(excerpt from The Vanishing Conscience by John MacArthur)
No sin is more destructive to the conscience than the sin that takes place in the arena of the mind. Sins of the mind assault the conscience like no other sins, because the conscience is their only deterrent. After all, who but God and the sinner ever knows bout them? “Who among men knows the thoughts of a man except the spirit of the man, which is in him?” (2 Corin 2:11). Many people who will not do evil deeds are nevertheless boldly evil in their thoughts. A man who abstains from fornication for fear of getting caught might convince himself it is all right to indulge in salacious fantasies because he thinks no one else will ever discover such a private sin. The sins he deliberately entertains in his mind may be a thousand times more evil than anything he would ever think of doing before others. Scripture says his guilt is the same as if he acted out his fantasies.
To indulge in sins of thought, therefore, is to molest the conscience directly. Those whose thoughts are impure cannot have pure consciences; the guilt is inherent in the evil thought. When the thoughts are defiled, the conscience immediately is, too. That is why nothing is more characteristic of unbelief than an impure mind combined with a defiled conscience: “to the pure, all things are pure; but to those who are defiled and unbelieving, nothing is pure, but both their mind and their conscience are defiled” (Tit 1:15) In fact, nothing damages the conscience more than the habit of indulging in evil thoughts. Unfortunately, once begun, the practice becomes all too easy. This is a sin that does not have to wait for an opportunity; the mind can sin anytime, anywhere, under any circumstances. So the habit is quickly and easily established.
By engaging the inner faculties – mind, emotions, desire, memory, and imagination – thought-sins work directly on the soul to bias it towards evil. Sow a thought, reap an act. Sow an act, reap a habit. Sow a habit, reap a character. Sow a character, reap a destiny. Evil thoughts thus underlie and lay the groundwork for all other sins.
No one ever “falls” into adultery. The adulterer’s heart is always shaped and prepared by lustful thoughts before the actual deed occurs. Likewise, the heart of the thief is bent by covetousness. And murder is the product of anger and hatred. All sin is first incubated in the mind.
Jesus taught this truth to His disciples: “The things that proceed out of the mouth come from the heart, and those defile the man. For out of the heart come evil thoughts, murders, adulteries, fornications, thefts, false witness, slanders. These are the things which defile the man; but to eat with unwashed hands does not defile the man” (Matt 15:18-19)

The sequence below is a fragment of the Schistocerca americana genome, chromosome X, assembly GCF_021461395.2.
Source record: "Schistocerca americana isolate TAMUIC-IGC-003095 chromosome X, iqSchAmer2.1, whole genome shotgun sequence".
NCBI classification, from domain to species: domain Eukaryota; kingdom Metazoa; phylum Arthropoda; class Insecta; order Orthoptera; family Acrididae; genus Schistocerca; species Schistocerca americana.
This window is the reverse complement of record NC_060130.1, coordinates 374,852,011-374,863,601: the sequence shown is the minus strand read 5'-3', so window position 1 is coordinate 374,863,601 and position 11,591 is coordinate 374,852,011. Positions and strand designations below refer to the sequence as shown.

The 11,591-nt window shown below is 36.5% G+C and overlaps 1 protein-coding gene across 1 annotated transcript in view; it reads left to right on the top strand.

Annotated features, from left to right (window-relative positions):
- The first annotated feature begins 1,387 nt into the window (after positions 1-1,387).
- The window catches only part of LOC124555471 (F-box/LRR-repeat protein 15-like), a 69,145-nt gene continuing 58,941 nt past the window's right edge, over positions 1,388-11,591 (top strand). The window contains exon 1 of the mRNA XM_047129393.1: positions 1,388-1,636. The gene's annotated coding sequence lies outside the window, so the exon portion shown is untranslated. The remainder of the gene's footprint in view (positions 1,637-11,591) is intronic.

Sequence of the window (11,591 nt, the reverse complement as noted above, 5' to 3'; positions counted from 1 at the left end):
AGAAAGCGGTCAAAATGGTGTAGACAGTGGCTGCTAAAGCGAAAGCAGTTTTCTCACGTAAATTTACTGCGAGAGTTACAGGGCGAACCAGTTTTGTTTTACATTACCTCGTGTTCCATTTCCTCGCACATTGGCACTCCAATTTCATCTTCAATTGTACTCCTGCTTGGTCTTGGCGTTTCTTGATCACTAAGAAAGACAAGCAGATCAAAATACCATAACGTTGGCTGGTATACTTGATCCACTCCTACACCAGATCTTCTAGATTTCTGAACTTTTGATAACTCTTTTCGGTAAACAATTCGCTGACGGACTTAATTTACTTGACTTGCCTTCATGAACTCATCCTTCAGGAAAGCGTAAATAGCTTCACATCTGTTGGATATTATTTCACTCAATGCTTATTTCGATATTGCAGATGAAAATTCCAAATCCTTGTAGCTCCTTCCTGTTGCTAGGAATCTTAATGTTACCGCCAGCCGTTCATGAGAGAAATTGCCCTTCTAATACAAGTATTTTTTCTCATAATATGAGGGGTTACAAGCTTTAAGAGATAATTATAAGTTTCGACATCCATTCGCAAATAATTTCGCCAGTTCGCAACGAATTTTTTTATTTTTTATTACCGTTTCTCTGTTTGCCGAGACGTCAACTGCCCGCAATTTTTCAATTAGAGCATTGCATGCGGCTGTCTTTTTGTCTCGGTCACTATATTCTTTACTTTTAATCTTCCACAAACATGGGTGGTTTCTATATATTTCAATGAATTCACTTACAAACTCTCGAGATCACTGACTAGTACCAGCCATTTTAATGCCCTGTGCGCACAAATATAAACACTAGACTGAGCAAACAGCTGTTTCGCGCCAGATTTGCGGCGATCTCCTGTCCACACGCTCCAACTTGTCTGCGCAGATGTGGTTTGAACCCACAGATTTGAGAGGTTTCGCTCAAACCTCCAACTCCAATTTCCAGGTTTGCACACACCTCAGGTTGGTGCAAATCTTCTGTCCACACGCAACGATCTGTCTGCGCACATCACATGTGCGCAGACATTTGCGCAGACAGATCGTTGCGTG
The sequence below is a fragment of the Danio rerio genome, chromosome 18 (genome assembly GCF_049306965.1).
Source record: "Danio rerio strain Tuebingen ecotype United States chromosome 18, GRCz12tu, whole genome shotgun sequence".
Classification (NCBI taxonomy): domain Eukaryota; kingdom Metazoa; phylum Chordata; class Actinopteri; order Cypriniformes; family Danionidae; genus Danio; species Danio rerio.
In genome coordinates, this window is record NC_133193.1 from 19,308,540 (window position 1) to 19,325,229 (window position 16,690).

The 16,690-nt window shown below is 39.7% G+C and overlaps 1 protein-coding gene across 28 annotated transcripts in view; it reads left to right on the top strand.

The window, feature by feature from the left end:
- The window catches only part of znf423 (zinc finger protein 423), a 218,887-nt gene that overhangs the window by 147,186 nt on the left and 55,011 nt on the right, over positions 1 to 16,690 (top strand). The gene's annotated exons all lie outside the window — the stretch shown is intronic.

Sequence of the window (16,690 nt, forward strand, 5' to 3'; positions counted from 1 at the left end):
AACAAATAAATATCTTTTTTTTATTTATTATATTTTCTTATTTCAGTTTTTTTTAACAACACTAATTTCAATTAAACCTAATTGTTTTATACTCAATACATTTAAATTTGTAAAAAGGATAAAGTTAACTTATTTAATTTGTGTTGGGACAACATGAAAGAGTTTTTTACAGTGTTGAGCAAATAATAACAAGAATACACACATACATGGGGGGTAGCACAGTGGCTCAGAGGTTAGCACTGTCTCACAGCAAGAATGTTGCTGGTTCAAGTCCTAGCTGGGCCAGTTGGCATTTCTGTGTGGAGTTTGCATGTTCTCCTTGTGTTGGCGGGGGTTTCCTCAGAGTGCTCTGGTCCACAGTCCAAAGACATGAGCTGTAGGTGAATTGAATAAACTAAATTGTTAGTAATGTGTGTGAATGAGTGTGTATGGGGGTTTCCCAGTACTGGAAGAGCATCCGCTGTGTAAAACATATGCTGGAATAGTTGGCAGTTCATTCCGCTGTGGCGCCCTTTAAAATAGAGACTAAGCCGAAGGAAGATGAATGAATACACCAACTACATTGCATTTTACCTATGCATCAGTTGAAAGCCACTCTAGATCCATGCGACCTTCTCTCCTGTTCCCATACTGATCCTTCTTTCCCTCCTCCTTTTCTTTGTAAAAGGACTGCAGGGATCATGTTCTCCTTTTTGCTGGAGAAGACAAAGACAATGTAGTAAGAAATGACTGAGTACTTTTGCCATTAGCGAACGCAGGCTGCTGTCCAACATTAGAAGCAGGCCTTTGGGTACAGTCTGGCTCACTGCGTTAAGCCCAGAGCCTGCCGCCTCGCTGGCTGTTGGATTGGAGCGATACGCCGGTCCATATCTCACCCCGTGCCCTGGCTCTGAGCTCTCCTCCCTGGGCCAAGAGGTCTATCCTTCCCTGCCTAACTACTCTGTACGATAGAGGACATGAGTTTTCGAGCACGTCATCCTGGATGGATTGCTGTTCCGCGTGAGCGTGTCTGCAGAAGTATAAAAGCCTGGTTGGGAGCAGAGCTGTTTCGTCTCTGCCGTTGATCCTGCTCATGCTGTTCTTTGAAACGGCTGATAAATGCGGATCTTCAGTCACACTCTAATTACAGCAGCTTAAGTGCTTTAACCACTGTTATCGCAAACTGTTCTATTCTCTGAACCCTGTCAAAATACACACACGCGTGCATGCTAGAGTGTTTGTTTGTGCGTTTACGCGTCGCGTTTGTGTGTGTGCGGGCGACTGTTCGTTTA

Watch over your heart
It is relatively easy to confess and forsake deeds of sin, sins of omission, and unintentional sin. But the sins of our thought life are soul-coloring sins, character-damaging sins. Because they work so directly against the conscience and will, dealing with them honestly and thoroughly is one of the most difficult aspects of mortifying our sin. If we ever want to see real progress in sanctification, however, this is an area where we must attack and destroy our sinful habits with a vengeance. If we allow our thoughts to be influenced by the values of the world, our conscience will surely be dulled. Listening to and entertaining the claims of bad theologies of the self-esteem credo of modern psychology will surely deaden the conscience. Not only thoughts about lust, envy, and other traditional sins, but also thoughts about the myriad false values and idols of an unbelieving world can be devastating obstacles to a pure mind.
The Old Testament sage wrote, “Watch over your heart with all diligence, for from it flow the springs of life” (Prove. 4:23)
God knows our hearts (Acts 15:8). “God is greater than our heart, and knows all things” (1 John 3:20). David wrote, “Thou dost understand my thought from afar…and art intimately acquainted with all my ways. Even before there is a word on my tongue, behold, O Lord, Thou dost know it all” (Ps 139:2-4). Why, then, would we ever feel free to indulge in gross sins in our imagination – sins we would never act out before others – when we know that God is the audience to our thoughts? “Would not God find this out? For He knows the secrets of the heart” (Ps 44:21).